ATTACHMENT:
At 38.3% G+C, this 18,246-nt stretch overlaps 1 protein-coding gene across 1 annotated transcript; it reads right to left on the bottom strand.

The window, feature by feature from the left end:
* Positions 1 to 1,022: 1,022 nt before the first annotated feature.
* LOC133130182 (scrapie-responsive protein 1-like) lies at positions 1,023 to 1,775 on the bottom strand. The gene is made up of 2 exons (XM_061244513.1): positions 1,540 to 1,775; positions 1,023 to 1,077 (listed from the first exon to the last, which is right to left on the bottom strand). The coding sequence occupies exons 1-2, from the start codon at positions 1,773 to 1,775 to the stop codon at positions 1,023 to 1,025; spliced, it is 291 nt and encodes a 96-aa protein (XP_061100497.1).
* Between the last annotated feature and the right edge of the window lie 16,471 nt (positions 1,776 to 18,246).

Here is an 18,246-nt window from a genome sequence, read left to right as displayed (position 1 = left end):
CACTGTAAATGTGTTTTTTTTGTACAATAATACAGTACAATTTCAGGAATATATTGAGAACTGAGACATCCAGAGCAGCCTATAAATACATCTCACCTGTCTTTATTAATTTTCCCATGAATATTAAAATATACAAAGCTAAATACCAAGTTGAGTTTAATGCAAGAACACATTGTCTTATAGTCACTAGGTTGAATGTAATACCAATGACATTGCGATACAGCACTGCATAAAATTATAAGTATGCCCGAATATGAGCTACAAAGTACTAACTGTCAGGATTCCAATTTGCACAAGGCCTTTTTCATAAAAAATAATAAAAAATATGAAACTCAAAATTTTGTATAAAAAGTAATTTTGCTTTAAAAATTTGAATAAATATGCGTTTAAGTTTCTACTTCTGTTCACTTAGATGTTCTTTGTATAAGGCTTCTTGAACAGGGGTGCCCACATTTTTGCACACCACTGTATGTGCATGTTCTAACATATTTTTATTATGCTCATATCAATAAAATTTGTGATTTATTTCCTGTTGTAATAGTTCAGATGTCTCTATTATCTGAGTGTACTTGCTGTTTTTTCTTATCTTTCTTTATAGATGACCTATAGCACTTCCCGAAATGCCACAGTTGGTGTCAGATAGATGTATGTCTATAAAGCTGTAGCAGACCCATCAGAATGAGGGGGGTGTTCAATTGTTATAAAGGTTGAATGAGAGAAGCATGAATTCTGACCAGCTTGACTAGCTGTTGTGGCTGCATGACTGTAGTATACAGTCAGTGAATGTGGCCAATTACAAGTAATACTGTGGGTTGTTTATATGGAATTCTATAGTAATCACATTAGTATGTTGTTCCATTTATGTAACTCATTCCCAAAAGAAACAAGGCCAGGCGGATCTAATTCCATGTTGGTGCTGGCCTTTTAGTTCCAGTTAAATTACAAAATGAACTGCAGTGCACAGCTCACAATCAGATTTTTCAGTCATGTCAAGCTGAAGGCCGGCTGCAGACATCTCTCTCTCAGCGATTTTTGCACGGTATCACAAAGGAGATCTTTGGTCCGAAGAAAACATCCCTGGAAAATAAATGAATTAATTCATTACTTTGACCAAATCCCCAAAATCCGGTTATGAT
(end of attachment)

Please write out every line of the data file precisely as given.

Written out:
At 38.3% G+C, this 18,246-nt stretch overlaps 1 protein-coding gene across 1 annotated transcript; it reads right to left on the bottom strand.

The window, feature by feature from the left end:
* Positions 1 to 1,022: 1,022 nt before the first annotated feature.
* LOC133130182 (scrapie-responsive protein 1-like) lies at positions 1,023 to 1,775 on the bottom strand. The gene is made up of 2 exons (XM_061244513.1): positions 1,540 to 1,775; positions 1,023 to 1,077 (listed from the first exon to the last, which is right to left on the bottom strand). The coding sequence occupies exons 1-2, from the start codon at positions 1,773 to 1,775 to the stop codon at positions 1,023 to 1,025; spliced, it is 291 nt and encodes a 96-aa protein (XP_061100497.1).
* Between the last annotated feature and the right edge of the window lie 16,471 nt (positions 1,776 to 18,246).

Here is an 18,246-nt window from a genome sequence, read left to right as displayed (position 1 = left end):
CACTGTAAATGTGTTTTTTTTGTACAATAATACAGTACAATTTCAGGAATATATTGAGAACTGAGACATCCAGAGCAGCCTATAAATACATCTCACCTGTCTTTATTAATTTTCCCATGAATATTAAAATATACAAAGCTAAATACCAAGTTGAGTTTAATGCAAGAACACATTGTCTTATAGTCACTAGGTTGAATGTAATACCAATGACATTGCGATACAGCACTGCATAAAATTATAAGTATGCCCGAATATGAGCTACAAAGTACTAACTGTCAGGATTCCAATTTGCACAAGGCCTTTTTCATAAAAAATAATAAAAAATATGAAACTCAAAATTTTGTATAAAAAGTAATTTTGCTTTAAAAATTTGAATAAATATGCGTTTAAGTTTCTACTTCTGTTCACTTAGATGTTCTTTGTATAAGGCTTCTTGAACAGGGGTGCCCACATTTTTGCACACCACTGTATGTGCATGTTCTAACATATTTTTATTATGCTCATATCAATAAAATTTGTGATTTATTTCCTGTTGTAATAGTTCAGATGTCTCTATTATCTGAGTGTACTTGCTGTTTTTTCTTATCTTTCTTTATAGATGACCTATAGCACTTCCCGAAATGCCACAGTTGGTGTCAGATAGATGTATGTCTATAAAGCTGTAGCAGACCCATCAGAATGAGGGGGGTGTTCAATTGTTATAAAGGTTGAATGAGAGAAGCATGAATTCTGACCAGCTTGACTAGCTGTTGTGGCTGCATGACTGTAGTATACAGTCAGTGAATGTGGCCAATTACAAGTAATACTGTGGGTTGTTTATATGGAATTCTATAGTAATCACATTAGTATGTTGTTCCATTTATGTAACTCATTCCCAAAAGAAACAAGGCCAGGCGGATCTAATTCCATGTTGGTGCTGGCCTTTTAGTTCCAGTTAAATTACAAAATGAACTGCAGTGCACAGCTCACAATCAGATTTTTCAGTCATGTCAAGCTGAAGGCCGGCTGCAGACATCTCTCTCTCAGCGATTTTTGCACGGTATCACAAAGGAGATCTTTGGTCCGAAGAAAACATCCCTGGAAAATAAATGAATTAATTCATTACTTTGACCAAATCCCCAAAATCCGGTTATGAT